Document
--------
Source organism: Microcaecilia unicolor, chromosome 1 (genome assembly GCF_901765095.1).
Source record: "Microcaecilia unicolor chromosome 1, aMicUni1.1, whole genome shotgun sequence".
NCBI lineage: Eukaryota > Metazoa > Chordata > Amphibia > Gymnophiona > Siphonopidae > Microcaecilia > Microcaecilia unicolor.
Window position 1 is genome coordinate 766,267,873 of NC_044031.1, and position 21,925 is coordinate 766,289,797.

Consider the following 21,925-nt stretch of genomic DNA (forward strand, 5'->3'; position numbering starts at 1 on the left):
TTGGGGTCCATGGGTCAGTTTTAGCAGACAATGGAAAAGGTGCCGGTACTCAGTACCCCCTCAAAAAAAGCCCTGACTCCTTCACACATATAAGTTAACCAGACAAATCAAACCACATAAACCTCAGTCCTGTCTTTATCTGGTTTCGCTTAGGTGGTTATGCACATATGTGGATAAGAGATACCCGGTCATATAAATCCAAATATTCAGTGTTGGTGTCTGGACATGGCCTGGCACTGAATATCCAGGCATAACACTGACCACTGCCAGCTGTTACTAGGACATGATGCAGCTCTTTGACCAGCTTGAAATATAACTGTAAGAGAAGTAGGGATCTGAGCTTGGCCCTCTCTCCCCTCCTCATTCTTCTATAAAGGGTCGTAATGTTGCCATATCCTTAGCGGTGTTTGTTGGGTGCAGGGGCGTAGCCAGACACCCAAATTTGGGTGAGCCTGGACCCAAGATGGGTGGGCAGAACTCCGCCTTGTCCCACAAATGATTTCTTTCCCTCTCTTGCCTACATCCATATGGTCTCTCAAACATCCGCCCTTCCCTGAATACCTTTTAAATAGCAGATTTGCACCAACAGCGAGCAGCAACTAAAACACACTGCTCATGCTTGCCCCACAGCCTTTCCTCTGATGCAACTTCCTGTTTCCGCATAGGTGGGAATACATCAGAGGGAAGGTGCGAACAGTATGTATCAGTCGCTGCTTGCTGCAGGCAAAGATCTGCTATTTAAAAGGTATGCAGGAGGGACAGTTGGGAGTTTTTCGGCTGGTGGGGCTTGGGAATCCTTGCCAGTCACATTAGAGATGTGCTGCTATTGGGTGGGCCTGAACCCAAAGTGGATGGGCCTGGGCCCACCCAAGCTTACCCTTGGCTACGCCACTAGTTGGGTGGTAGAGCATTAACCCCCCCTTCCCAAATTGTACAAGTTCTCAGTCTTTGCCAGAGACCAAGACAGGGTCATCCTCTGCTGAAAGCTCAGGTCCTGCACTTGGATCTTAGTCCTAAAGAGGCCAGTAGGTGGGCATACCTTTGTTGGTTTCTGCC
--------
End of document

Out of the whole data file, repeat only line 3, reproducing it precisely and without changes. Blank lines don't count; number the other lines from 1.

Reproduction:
NCBI lineage: Eukaryota > Metazoa > Chordata > Amphibia > Gymnophiona > Siphonopidae > Microcaecilia > Microcaecilia unicolor.